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Germany’s Chancellor Angela Merkel walks with China’s Premier Li Keqiang as they arrive for a welcome ceremony at the Great Hall of the People in Beijing on June 13, 2016. (Andy Wong/AP Photo)

Despite Merkel’s many visits with liberal intellectuals in China, which the United States and other heads of state reportedly did not mirror, China’s liberals ultimately became “disappointed by her as too much emphasis has been placed on business interests,” according to press freedom advocate Zhan Jiang, who met with Merkel twice in Beijing, and was recently quoted by the South China Morning Post (SCMP).

Merkel’s attempts to gradually improve China’s human rights, while always thirsting for more trade, proved a failing strategy. Trade won, and human rights lost through an “engagement” strategy that is better described as appeasement. Merkel’s Germany ultimately served as a powerful lever for Beijing to divide the EU.

Ding Chun, director of the Center for European Studies at Shanghai’s Fudan University, told the SCMP recently that “China was willing to meet with Merkel, even when not meeting the Brussels leaders, and now China will again observe how the EU will come up with its renewed strategy with Merkel as outgoing leader. Ultimately, China believes that the EU’s China strategy depends much on Germany.”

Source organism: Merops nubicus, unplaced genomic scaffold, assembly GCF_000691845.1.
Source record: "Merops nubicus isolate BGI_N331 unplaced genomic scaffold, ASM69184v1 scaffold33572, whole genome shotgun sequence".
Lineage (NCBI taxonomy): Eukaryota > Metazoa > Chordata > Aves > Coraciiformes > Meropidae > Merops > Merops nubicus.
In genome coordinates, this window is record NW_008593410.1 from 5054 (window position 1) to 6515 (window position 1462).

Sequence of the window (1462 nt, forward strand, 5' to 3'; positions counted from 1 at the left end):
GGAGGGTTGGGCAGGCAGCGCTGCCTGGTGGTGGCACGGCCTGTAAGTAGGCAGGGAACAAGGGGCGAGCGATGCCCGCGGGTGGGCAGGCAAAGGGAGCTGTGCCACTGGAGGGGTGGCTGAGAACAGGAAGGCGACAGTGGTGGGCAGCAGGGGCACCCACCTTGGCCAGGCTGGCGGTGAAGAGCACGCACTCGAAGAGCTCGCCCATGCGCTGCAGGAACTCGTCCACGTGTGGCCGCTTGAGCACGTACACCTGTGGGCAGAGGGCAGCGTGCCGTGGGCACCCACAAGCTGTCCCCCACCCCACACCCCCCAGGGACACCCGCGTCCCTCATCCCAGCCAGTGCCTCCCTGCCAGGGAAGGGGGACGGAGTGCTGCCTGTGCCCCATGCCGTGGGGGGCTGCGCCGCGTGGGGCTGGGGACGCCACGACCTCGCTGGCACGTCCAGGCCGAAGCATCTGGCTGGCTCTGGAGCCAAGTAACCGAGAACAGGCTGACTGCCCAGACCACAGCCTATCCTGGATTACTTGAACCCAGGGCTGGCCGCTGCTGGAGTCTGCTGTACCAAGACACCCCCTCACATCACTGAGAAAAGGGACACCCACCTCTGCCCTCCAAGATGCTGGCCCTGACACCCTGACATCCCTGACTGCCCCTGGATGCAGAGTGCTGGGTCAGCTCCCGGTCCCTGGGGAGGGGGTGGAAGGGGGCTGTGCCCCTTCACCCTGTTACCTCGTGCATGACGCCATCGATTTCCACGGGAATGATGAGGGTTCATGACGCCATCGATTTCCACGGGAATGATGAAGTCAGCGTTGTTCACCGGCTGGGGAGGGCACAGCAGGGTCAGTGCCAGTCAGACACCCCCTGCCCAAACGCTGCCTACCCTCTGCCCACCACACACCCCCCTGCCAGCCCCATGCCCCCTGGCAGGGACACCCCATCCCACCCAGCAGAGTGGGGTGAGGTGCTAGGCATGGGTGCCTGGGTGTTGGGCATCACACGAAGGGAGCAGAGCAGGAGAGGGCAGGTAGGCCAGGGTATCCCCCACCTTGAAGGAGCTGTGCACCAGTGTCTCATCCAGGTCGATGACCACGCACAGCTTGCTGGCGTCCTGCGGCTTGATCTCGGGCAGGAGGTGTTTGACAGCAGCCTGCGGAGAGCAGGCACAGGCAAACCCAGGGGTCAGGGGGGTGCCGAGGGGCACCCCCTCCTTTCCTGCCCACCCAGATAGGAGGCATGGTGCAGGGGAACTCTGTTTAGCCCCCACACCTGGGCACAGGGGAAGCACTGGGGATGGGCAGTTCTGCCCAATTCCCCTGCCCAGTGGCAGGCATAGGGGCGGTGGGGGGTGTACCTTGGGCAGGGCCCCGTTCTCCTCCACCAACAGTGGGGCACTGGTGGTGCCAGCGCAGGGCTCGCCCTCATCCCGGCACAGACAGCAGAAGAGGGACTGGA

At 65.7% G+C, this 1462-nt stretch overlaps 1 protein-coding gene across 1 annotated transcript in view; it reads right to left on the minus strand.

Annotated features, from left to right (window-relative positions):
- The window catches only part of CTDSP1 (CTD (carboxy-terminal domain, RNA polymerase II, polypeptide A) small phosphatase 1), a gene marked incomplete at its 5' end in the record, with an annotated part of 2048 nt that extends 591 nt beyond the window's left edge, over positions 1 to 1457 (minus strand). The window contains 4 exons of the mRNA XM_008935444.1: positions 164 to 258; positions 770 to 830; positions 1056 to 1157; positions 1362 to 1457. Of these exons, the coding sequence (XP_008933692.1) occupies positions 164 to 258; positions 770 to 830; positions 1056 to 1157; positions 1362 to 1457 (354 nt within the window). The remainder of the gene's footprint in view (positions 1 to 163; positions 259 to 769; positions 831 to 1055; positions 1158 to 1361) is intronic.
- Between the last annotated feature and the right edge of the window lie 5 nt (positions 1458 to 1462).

Merkel was also too close to China’s ally Russia, having pushed to accept its Nord Stream 2 gas pipeline, which stabs democratic Ukraine in the back and will give Russia increased leverage, in the form of dependence on scarce Russian fuel during the winter, over not only Germany, but all of Europe. Merkel played into Vladimir Putin’s hands, and by doing so, she played into the hands of Putin’s more powerful ally, Xi Jinping.

Even President Joe Biden is tougher on Xi than was Merkel, and her younger sidekick, President Emmanuel Macron of France.

According to the SCMP, “Xi spoke by video call with two European leaders—outgoing German Chancellor Angela Merkel and France’s President Emmanuel Macron—twice this year, with all expressing hopes to ‘increase cooperation’ and ‘expand the EU-Chinese relationship,’ according to the Chinese readouts from the calls.”

Both leading European countries are too busy tending their growing and lucrative trade with China to notice, let alone react effectively against the growing threat from the Chinese Communist Party (CCP). This threat is not only against China’s own citizens, but includes a growing risk of military invasion against Taiwan, which could pull the United States and its allies into war.

Yet Merkel and Macron, along with many leading EU politicians, have been so desperate for trade and more recently so impossibly hopeful that the Meng-Two Michaels prisoner-hostage exchange is a break in the dam of Sino-U.S. tensions, that Xi is now snubbing them all by delegating further talks to his deputy, Premier Li Keqiang.

Epoch Times Photo
European Commission President Jean-Claude Juncker, Chinese leader Xi Jinping, French President Emmanuel Macron, and German Chancellor Angela Merkel hold a news conference at the Elysee presidential palace in Paris on March 26, 2019. (Thibault Camus/Pool via Reuters)

That has the Europeans confused, because they don’t yet understand that Xi sees them all as unruly subordinates to whom he should not give the plum of a public meeting. He will only truly come to the negotiating table when forced by greater alliance cohesion and tougher economic sanctions against the CCP’s human rights abuses.